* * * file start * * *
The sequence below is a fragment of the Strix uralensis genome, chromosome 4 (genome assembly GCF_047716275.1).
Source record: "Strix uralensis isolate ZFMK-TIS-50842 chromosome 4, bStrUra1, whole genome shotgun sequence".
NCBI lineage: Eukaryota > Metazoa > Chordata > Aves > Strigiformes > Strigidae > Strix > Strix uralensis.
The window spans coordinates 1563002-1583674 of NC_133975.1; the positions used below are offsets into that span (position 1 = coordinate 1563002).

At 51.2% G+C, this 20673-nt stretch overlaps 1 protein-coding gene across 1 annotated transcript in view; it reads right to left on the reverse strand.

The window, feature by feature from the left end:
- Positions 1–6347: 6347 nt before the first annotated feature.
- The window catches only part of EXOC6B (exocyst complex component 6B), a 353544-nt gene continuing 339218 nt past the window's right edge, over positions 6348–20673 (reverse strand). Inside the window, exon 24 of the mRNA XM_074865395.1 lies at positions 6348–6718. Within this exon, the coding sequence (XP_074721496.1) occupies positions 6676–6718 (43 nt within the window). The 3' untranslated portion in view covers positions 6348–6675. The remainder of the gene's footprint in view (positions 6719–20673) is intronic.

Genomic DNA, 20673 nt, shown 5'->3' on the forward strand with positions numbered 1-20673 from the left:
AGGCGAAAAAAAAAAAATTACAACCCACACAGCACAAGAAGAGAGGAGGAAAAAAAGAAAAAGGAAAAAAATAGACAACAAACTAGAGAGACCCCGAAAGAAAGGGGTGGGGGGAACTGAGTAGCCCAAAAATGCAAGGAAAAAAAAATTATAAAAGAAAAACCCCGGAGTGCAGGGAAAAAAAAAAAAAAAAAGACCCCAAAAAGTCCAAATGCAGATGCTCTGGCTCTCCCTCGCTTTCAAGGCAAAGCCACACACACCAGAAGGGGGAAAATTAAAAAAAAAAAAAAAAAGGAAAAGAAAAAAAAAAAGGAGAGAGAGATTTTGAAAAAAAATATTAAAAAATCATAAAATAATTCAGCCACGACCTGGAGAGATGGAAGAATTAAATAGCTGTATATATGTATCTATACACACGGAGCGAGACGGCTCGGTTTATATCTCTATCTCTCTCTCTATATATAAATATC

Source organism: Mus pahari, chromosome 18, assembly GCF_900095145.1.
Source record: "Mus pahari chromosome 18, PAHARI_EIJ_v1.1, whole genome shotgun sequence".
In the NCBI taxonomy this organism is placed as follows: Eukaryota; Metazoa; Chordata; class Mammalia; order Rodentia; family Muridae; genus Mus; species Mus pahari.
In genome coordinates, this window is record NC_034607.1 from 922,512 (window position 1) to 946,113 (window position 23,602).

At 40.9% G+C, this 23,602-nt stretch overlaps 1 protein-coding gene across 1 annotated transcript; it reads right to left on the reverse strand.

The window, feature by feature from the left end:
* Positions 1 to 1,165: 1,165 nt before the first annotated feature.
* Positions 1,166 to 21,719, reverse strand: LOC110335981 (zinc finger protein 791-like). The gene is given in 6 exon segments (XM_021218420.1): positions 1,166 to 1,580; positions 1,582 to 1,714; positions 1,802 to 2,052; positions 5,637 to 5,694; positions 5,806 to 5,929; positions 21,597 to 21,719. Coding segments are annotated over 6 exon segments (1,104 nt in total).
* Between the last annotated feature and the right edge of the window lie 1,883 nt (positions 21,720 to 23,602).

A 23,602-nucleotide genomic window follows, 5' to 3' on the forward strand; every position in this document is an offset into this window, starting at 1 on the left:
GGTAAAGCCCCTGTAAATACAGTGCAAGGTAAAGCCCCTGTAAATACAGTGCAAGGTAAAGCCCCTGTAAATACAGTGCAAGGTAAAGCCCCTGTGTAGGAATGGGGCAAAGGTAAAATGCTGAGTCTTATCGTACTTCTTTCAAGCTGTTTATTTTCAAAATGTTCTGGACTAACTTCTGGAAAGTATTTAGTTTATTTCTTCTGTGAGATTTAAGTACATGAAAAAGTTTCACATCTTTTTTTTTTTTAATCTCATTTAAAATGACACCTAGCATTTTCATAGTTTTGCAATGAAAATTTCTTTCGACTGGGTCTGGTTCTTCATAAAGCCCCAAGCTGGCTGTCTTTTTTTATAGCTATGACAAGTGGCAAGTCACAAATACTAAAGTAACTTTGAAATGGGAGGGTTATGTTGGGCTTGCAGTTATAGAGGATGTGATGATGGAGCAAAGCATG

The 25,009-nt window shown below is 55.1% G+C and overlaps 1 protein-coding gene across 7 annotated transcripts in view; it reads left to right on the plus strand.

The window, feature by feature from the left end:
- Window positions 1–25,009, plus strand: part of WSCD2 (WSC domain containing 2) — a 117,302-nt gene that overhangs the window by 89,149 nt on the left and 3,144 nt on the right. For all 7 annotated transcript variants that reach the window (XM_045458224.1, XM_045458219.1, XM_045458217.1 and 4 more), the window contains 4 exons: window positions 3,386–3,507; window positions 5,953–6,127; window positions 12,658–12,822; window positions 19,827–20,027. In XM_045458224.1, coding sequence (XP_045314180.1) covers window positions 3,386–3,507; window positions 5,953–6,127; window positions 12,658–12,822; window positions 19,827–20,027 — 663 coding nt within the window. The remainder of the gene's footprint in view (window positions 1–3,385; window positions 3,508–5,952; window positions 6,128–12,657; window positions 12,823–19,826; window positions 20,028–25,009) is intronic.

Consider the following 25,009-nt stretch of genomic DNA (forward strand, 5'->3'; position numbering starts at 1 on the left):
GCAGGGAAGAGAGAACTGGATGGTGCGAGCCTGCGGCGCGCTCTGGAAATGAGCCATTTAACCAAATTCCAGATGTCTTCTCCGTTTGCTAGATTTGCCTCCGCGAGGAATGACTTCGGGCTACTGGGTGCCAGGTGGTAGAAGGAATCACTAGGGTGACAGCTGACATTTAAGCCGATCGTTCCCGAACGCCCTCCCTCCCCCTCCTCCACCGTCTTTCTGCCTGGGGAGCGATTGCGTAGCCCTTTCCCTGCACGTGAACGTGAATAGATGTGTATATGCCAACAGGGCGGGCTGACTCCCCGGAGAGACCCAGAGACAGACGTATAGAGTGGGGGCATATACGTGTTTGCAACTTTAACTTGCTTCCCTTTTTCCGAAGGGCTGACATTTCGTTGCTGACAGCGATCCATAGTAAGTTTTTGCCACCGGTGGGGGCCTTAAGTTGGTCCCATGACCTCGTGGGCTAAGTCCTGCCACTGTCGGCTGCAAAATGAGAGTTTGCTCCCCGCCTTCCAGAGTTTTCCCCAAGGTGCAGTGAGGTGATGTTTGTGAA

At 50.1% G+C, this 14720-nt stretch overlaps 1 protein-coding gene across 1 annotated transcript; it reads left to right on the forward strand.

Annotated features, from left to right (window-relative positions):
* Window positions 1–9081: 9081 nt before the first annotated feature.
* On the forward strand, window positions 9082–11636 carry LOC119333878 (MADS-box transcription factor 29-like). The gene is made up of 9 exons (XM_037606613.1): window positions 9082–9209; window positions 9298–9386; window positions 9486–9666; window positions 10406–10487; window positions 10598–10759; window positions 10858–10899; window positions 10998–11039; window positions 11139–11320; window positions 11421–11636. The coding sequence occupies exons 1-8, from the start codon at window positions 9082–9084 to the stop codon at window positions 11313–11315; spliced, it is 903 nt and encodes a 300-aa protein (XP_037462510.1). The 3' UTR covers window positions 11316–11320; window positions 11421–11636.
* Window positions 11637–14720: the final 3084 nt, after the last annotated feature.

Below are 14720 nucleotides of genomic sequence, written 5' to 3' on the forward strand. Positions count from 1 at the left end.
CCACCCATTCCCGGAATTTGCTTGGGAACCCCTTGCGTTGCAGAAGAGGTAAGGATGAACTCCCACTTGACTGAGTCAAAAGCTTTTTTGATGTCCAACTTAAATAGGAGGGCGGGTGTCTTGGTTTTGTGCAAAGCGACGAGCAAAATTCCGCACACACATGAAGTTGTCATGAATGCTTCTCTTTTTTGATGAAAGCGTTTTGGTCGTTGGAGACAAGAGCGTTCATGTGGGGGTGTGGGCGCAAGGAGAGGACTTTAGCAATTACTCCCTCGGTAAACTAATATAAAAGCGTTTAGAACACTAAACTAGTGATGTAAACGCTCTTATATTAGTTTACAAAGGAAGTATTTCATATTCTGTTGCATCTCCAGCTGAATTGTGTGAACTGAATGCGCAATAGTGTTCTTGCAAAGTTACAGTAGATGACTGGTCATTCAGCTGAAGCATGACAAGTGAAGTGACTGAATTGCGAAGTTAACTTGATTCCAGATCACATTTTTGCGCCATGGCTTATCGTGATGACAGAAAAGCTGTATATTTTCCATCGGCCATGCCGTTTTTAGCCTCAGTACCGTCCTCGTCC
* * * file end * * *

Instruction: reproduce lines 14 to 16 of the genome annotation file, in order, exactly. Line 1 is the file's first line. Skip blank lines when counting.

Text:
In genome coordinates, this window is record NC_034607.1 from 922,512 (window position 1) to 946,113 (window position 23,602).

At 40.9% G+C, this 23,602-nt stretch overlaps 1 protein-coding gene across 1 annotated transcript; it reads right to left on the reverse strand.

The window, feature by feature from the left end: